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Bankers’ resistance to meaningful reform of their federal home loan banks invites filmmaker Frank Capra.

It’s Christmas 2022. Old Potter needs cash to run his bank. He has two choices. He can raise the interest he pays to depositors from the current less than 1 percent to 3 percent and raise funds. Or he can borrow from his Uncle Sam on Wall Street at 2 percent. Sam is happy to oblige because his cost of funds is less than 2 percent thanks to a hefty taxpayer subsidy on his debt.

Potter is a bully, but he’s not stupid. As he has done for decades, he chooses to borrow money from Sam. Bedford Falls residents are getting poorer. Potter is getting rich. So does Sam.

Word is out of this arrangement, and Clarke, a keen newspaper reporter, manages to corner Potter for a brief interview. He asks Potter why he went to New York with his uncle instead of going with his neighbors to get money. Potter responds defensively, saying it’s not because of “greed” but because he needs to manage the “liquidity” of his bank.

“Plus,” adds Potter, “the money borrowed from Sam goes back into the community in the form of mortgages on family homes.”

Clark answers. “Wait, your bank stopped lending on 1-4 family homes years ago.” A visibly irritated Potter replies. “Maybe so, but Sam makes affordable housing loans at below-market rates.”

Clark does some research and discovers that Sam does not make any affordable home loans in Bedford Falls or any of the surrounding towns because Potter, like most of the other bankers, does not participate in Sam’s affordable lending programs. Clarke also finds that Sam’s support for affordable housing is minimal. He calls Potter for an explanation. Potter never answers his phone.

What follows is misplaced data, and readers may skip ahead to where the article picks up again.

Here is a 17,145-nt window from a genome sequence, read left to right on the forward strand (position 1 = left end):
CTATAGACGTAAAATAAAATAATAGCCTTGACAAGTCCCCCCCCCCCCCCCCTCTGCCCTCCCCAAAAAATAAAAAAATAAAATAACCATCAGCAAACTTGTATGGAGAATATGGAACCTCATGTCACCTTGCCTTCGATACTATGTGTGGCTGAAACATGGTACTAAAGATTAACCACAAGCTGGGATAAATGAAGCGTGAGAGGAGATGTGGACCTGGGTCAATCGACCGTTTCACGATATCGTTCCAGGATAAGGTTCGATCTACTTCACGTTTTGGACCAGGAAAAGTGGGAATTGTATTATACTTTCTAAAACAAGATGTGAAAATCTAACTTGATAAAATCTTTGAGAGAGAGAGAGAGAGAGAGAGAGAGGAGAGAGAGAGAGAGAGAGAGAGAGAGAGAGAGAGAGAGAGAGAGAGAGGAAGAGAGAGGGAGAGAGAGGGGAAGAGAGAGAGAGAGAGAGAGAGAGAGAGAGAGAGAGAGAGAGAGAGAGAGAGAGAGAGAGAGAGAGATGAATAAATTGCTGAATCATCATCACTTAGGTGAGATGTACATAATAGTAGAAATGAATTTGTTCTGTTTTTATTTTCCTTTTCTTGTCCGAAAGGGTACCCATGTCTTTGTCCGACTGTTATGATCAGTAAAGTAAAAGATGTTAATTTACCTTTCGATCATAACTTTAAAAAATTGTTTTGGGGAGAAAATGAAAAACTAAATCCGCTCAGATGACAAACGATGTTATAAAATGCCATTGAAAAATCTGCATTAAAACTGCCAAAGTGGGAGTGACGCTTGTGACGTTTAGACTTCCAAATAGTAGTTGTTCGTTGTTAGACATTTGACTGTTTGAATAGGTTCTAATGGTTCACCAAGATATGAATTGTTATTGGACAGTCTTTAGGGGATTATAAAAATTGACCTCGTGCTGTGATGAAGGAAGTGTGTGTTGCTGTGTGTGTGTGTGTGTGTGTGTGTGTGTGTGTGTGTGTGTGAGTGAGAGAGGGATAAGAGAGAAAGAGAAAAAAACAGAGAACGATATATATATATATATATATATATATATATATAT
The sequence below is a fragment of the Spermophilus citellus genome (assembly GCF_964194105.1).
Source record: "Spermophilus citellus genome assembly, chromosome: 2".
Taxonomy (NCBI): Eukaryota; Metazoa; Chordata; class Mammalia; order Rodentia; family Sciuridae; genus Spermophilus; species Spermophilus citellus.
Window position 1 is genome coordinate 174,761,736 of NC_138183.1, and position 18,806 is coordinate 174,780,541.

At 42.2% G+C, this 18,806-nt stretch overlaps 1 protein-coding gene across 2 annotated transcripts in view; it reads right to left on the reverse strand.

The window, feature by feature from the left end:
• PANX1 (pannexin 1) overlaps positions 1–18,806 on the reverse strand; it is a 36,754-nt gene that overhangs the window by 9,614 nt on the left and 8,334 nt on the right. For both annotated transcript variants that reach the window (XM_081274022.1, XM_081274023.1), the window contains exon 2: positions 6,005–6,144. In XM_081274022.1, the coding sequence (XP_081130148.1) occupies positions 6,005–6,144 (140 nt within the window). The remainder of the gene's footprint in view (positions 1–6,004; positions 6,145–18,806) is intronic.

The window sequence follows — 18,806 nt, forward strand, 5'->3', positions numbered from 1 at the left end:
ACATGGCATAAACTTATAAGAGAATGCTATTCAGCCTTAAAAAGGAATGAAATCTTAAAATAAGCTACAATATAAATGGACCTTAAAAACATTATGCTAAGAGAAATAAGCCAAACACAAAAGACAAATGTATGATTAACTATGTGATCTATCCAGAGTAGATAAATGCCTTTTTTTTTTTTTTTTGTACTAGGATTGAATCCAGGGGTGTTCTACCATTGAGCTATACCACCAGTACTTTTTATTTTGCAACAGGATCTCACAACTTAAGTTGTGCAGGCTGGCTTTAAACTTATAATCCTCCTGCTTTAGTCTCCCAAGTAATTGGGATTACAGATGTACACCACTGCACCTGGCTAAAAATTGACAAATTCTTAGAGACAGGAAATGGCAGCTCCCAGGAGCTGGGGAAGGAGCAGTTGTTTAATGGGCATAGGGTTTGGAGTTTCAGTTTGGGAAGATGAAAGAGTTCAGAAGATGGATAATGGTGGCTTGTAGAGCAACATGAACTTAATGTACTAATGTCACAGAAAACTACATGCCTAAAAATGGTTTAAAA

And so it is business as usual for Potter and the good people of Bedford Falls.

It’s a familiar story. Potter means any banker you may know. His Uncle Sam stands for our Uncle Sam and, in this story, Uncle Sam’s descendants for the Federal Home Loan Banks.

No doubt you’ve wondered how today’s Potters get away with paying less than 1 percent on savings accounts while loan rates soar. Last week, the Wall Street Journal reported that if the five largest banks paid competitive rates on their savings and money market accounts, they would put $42 billion in customers’ pockets. only in the third trimester. But why do that when you have Uncle Sam (FHLBs) to borrow from cheaper?

Bankers are reluctant to give up this cheap source of taxpayer funding and the rich stream of dividends that come from paying FHLBs. They and their lobbyists have continued this arrangement for decades, pitting the bank’s customers against their own government. For this they create three fictions.

First, it is a myth that FHLBs’ loans to their members contribute to housing. They are not. This was confirmed by the Government Accountability Office when it found “limited empirical information” that FHLBs are fulfilling their housing or community mission. The second is the fiction that bank liquidity is a public good. It is not. Liquidity is code for “profit”. Profit is a private benefit. Third is the fiction that FHLBs are serious about affordable housing. They are not. Less than 5 percent of FHLBs’ $6.3 billion in annual taxpayer subsidies finds its way into affordable housing.

Stripping away these fabrications reveals the disparity here.

Now, after nearly 100 years and a succession of complacent regulators, change is afoot. The regulator of FHLBs, the Federal Housing Finance Agency, has undertaken a “comprehensive review” of FHLBs. Not an ordinary overhaul, this bill narrows the FHLB’s mission.

This is a shocking turn of events. Never before has a regulator in any part of the US economy called for a top-down reevaluation of the very industry it regulates.

Bankers warn the regulator and the public. “Don’t mess with success.”

Despite the warning, the Brookings Institution and Boston University will hold a symposium this February in Washington, D.C. to chart a better course for FHLBs and the nation.

Stay with us.

Cornelius Hurley teaches financial services law at Boston University Law School. He served as an independent director of Federal Home Loan Bank of Boston from 2007 to 2021.


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